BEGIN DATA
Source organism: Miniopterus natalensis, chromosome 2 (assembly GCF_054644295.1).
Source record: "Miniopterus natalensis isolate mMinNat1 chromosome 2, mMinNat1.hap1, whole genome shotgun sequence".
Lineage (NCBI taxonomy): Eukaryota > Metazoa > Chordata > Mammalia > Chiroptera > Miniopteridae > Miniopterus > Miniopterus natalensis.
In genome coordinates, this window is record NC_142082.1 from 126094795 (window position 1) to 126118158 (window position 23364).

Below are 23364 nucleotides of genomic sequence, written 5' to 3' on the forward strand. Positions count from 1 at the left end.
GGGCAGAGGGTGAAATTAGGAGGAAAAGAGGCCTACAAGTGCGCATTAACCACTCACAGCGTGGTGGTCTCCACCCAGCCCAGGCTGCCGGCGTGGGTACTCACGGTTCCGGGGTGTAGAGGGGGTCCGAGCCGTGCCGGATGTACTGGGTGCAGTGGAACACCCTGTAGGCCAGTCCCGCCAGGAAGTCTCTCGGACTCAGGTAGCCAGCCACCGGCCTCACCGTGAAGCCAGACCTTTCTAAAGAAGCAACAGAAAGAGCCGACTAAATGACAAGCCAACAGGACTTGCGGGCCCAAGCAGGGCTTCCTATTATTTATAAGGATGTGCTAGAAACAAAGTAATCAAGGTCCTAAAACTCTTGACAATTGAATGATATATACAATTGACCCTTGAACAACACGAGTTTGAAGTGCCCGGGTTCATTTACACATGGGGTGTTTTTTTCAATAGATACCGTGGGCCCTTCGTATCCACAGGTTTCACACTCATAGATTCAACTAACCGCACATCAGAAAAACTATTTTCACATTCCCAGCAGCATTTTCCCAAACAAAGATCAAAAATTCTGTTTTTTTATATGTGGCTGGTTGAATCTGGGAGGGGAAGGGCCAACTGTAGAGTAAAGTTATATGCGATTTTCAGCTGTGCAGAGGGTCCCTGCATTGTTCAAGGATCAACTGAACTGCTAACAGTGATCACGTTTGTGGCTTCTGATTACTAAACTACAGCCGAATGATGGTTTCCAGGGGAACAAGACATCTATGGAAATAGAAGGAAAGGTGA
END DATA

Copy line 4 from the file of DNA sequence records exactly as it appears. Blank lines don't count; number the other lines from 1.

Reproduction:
In genome coordinates, this window is record NC_142082.1 from 126094795 (window position 1) to 126118158 (window position 23364).